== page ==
Misbranded Blog

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Misbranded is Patterson Belknap’s blog covering false advertising litigation—both consumer class actions and competitor suits—with a particular focus on FDA-regulated products (foods/beverages, pharmaceuticals, cosmetics, and dietary supplements).  Writing from the industry perspective, we provide timely updates on important cases, surveys of litigation trends, and in-depth analyses of “hot” legal issues.  Our firm pioneered the modern practice of false advertising law more than 40 years ago, bringing the first competitor suits under the Lanham Act.  In the decades since, we have continued to practice at the cutting edge, handling many of the field’s most groundbreaking cases on behalf of the nation’s best-known businesses.  Today, led by Steven A. Zalesin, our team advocates creatively, strategically, and efficiently on behalf of our clients at all phases of litigation, from pre-complaint demands to Supreme Court appeals.

Two Big Reasons Courts Dismiss Suits Alleging the Presence of Harmful Ingredients

“Contains detectable levels of the weed-killer chemical glyphosate.”

“Contains limonene, which causes kidney toxicity and tumors, and linalool, a cockroach insecticide.”

“Contains a potent biocide and endocrine disruptor, with detrimental health effects that are still becoming known.”

These are the sorts of headline-grabbing allegations the plaintiffs’ bar has recently relied upon in claiming that products advertised or positioned as “natural” are deceptively marketed.  At first blush, the presence of allegedly dangerous ingredients in foods, cosmetics, and other consumer products might seem like the basis of a strong false advertising case—especially when those substances are undisclosed.  How could a company so deceive the public by promising a “good-for-you” product that contains such “bad” ingredients?

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“Lack of Substantiation” Claims: A Substantively Lacking Liability Theory

As astronomer Carl Sagan famously said, “absence of evidence is not evidence of absence.”  Plaintiffs have not gotten the message.  They often allege that a defendant’s marketing or labeling statements are false and misleading on the sole basis that there is purportedly no evidence (or insufficient evidence) proving their truth.  These so-called “lack of substantiation” claims are easy to plead because a plaintiff does not need to conduct an investigation to identify evidence that the challenged statement is false.  Rather, she alleges only an absence of supporting evidence for the statement—and generally, in a conclusory manner.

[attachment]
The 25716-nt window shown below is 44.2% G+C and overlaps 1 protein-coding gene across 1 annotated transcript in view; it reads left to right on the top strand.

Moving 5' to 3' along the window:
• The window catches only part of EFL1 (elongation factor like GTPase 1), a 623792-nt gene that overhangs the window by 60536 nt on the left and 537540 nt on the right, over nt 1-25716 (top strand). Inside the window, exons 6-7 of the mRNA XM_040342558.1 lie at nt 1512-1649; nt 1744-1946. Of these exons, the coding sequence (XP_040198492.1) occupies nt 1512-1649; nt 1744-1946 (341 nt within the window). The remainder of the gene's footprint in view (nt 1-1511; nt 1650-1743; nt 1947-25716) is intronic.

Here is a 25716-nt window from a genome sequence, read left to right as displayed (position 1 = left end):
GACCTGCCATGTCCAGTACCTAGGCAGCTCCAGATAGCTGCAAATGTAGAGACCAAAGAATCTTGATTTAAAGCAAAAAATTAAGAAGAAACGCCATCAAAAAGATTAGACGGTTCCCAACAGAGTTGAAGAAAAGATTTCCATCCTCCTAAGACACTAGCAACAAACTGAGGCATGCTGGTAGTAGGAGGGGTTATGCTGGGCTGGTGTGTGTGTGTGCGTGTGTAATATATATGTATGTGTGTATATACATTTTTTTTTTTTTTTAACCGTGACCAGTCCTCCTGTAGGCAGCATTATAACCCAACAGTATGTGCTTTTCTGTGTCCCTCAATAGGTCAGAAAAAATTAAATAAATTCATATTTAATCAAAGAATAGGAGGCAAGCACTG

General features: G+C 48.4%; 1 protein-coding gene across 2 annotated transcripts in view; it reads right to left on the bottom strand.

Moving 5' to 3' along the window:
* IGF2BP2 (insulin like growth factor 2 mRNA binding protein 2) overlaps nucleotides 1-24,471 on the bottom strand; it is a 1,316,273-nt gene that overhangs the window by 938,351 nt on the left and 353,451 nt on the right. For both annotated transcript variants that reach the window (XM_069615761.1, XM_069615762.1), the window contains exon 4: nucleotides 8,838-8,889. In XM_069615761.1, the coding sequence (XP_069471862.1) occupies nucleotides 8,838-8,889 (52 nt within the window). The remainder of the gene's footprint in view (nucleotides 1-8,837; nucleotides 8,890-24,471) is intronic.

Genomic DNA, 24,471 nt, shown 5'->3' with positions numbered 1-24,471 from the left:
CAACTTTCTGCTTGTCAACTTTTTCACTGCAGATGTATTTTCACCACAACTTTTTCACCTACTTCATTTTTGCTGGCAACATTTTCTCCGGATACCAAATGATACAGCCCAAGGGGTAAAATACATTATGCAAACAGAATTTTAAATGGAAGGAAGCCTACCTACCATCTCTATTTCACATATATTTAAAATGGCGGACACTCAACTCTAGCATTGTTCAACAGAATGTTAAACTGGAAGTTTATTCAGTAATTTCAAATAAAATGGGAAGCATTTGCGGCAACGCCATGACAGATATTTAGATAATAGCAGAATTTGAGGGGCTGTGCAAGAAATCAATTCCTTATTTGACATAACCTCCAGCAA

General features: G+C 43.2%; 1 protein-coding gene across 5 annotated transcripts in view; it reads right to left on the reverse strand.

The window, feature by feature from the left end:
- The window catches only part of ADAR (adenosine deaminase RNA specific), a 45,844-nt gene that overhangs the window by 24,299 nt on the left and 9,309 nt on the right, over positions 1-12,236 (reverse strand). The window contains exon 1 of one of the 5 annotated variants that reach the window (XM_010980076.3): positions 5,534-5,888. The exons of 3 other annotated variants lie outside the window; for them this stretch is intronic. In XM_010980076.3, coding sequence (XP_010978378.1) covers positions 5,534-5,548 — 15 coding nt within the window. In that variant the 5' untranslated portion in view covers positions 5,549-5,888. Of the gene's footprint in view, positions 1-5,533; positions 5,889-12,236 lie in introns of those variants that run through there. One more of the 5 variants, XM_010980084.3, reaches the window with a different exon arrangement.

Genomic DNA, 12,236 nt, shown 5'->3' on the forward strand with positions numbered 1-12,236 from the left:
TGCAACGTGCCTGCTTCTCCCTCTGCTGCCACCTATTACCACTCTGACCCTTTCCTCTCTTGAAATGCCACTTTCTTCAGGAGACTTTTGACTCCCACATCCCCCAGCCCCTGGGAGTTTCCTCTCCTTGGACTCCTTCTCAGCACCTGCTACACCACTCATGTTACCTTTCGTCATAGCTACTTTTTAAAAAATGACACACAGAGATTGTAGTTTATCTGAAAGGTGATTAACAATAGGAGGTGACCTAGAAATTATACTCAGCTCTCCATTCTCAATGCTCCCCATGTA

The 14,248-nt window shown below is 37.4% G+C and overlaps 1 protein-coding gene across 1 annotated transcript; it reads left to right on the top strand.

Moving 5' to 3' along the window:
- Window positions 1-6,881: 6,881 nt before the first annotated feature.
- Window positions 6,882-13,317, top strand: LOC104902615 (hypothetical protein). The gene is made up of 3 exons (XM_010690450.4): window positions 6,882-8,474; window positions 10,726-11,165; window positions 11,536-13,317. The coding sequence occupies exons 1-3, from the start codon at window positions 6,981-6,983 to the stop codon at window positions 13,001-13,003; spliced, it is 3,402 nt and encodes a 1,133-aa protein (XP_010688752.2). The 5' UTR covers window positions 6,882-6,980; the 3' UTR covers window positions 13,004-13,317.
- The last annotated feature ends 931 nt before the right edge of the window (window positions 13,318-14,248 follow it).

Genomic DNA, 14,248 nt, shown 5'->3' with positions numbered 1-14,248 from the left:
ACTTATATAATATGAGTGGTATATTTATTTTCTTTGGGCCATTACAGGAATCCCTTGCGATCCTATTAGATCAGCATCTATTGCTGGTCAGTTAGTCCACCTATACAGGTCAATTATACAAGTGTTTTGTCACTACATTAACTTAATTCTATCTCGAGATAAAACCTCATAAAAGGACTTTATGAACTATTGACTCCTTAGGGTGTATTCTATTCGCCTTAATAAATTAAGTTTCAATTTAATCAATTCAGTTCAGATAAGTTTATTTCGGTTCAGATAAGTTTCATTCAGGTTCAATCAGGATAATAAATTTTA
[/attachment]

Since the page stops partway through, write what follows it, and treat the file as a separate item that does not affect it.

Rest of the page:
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Class Damages Models After Comcast: Rigorous Proof or Expert’s Promise?

In Comcast v. Behrend, 569 U.S. 27 (2013), the Supreme Court held that a plaintiff cannot obtain class certification with an inadequate damages model.  In the years since, courts have diverged over how much a plaintiff must do to satisfy this requirement.  Often, plaintiffs seek class certification with nothing more than a skeletal proposal to develop and perform an analysis at some future point, using information they do not—and might never—possess.  While some courts have found such adumbrative “models” sufficient at the class certification stage, the better decisions require more.  As Comcast recognizes, Rule 23 “does not set forth a mere pleading standard.”  Rather, a plaintiff “must affirmatively demonstrate” through “evidentiary proof” that damages are measurable on a class-wide basis through a common methodology.  Faithful application of that principle obligates plaintiffs and their experts to offer a detailed methodology that is tailored to the facts of the case, and to show that any data that the model requires in fact exists and can be obtained.

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Conjoint Analysis: No Silver Bullet for Calculating Class-Wide Damages

Over the last few years, “conjoint analysis” has become the methodology du jour for false advertising plaintiffs seeking to demonstrate they can calculate class-wide damages.  Conjoint analysis is so named because it is used to study the joint effects of multiple product attributes on consumers’ choices.  At bottom, conjoint analysis uses survey data to measure the strength of consumers’ preferences for particular product features.  Or, put differently, it tries to isolate how much people care about an individual product attribute in a multi-feature product (in a more scientific manner than just asking them directly).

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